Regionalization versus competition in complex cancer surgery
Town, Robert J.
Heslin, Martin J.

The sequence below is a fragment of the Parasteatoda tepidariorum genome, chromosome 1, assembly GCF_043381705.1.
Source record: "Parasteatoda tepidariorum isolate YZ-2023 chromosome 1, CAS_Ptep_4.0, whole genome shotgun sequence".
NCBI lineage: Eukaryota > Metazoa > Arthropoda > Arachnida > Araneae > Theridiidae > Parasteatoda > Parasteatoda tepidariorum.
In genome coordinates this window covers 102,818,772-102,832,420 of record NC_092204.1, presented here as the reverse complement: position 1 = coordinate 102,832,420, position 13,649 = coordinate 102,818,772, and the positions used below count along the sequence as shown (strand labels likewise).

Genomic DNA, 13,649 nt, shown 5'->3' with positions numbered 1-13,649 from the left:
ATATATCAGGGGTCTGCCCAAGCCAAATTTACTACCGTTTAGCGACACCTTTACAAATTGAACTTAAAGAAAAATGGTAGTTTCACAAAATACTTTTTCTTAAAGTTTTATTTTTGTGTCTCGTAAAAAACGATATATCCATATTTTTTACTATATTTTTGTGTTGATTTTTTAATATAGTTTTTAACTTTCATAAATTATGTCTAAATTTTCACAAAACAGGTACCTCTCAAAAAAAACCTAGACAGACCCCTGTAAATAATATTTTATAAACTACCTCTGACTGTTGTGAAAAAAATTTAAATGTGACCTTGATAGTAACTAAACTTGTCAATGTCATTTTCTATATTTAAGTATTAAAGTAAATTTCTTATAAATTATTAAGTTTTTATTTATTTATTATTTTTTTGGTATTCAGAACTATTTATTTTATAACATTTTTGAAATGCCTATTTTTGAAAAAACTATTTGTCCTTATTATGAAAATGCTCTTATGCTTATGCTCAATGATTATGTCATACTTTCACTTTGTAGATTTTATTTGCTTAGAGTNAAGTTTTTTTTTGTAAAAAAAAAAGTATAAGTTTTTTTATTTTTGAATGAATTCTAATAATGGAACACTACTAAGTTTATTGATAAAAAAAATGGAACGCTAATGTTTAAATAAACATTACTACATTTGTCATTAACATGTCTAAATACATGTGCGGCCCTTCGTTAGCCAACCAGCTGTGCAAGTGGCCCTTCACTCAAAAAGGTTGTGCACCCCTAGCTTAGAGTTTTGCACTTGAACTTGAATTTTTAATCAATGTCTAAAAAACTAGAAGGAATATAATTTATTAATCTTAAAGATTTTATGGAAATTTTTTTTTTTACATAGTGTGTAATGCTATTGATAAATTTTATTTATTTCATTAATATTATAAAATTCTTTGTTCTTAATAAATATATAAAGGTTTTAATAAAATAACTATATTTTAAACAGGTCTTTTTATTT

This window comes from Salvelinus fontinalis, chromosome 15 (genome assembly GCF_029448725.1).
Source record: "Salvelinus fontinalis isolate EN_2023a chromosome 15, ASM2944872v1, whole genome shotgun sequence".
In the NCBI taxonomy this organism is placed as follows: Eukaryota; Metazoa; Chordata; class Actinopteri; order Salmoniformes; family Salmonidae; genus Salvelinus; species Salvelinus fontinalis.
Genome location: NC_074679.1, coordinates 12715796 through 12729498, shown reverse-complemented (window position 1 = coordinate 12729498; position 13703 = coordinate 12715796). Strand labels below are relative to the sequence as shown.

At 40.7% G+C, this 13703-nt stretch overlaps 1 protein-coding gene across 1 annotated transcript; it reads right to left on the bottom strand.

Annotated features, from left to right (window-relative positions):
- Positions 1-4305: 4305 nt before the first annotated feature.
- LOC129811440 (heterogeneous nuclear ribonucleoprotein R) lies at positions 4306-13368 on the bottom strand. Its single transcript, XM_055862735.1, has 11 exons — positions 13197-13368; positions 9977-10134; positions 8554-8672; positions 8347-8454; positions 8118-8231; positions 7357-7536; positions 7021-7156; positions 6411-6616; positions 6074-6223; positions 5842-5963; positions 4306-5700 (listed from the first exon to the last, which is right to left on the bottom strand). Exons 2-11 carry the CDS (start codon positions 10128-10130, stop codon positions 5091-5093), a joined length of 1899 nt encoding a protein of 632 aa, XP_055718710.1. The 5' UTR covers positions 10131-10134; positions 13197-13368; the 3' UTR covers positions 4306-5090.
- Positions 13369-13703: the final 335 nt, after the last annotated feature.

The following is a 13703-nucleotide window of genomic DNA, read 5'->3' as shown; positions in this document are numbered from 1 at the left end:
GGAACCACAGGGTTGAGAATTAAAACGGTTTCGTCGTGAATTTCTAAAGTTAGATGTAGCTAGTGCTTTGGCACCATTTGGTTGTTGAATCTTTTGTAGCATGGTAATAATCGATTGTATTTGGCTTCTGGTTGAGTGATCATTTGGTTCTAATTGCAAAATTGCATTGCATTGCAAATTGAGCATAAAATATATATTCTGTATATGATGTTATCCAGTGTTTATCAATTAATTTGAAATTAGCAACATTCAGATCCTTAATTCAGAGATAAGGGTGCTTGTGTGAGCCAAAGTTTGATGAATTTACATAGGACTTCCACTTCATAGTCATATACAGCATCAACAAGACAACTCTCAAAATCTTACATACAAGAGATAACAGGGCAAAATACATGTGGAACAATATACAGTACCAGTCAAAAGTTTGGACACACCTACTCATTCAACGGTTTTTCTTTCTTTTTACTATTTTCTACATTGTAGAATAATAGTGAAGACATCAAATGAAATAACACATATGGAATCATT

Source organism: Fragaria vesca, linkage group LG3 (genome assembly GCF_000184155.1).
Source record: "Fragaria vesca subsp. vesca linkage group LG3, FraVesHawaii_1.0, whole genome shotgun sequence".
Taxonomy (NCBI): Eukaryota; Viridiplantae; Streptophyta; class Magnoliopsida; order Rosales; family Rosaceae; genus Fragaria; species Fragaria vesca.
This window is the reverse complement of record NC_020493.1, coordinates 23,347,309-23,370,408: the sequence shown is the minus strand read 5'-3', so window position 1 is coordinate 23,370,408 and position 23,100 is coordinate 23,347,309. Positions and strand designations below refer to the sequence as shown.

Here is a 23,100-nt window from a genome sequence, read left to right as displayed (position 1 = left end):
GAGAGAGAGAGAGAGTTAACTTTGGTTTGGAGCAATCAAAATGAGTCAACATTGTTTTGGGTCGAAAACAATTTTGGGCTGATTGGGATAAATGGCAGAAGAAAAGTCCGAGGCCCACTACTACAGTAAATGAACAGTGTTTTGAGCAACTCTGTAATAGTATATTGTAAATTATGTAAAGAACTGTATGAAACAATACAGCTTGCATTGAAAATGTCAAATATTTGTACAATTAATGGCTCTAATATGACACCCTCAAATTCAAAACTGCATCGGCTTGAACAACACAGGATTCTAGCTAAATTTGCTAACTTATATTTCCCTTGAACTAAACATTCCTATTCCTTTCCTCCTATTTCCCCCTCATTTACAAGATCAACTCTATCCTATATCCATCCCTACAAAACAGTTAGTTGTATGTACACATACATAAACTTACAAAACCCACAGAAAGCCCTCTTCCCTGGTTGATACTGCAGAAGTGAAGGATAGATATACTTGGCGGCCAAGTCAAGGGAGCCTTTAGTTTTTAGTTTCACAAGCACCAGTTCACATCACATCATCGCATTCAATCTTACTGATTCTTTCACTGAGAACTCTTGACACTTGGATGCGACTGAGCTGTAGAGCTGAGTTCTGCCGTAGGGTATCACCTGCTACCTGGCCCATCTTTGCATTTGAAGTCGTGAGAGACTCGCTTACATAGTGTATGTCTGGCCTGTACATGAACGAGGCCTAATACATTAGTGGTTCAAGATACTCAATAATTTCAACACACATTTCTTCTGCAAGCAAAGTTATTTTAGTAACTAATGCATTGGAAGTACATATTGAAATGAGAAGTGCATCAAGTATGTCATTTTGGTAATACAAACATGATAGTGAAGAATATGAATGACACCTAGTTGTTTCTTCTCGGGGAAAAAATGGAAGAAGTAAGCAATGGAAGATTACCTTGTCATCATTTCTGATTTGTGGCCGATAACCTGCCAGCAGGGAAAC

The empirical association between high hospital procedure volume and lower mortality rates has led to recommendations for the regionalization of complex surgical procedures. While regionalization may improve outcomes, it also reduces market competition, which has been found to lower prices and improve health care quality. This study estimates the potential net benefits of regionalizing the Whipple surgery for pancreatic cancer patients. We confirm that increased hospital volume and surgeon volume are associated with lower inpatient mortality rates. We then predict the price and outcome consequences of concentrating Whipple surgery at hospitals that perform at least two, four, and six procedures respectively per year. Our consumer surplus calculations suggest that regionalization can increase consumer surplus, but potential price increases extract over half of the value of reduced deaths from regionalization. We reach three conclusions. First, regionalization can increase consumer surplus, but the benefits may be substantially less than implied by examining only the outcome side of the equation. Second, modest changes in outcomes due to regionalization may lead to decreases in consumer surplus. Third, before any regionalization policy is implemented, a deep and precise understanding of the nature of both outcome/volume and price/competition relationships is needed.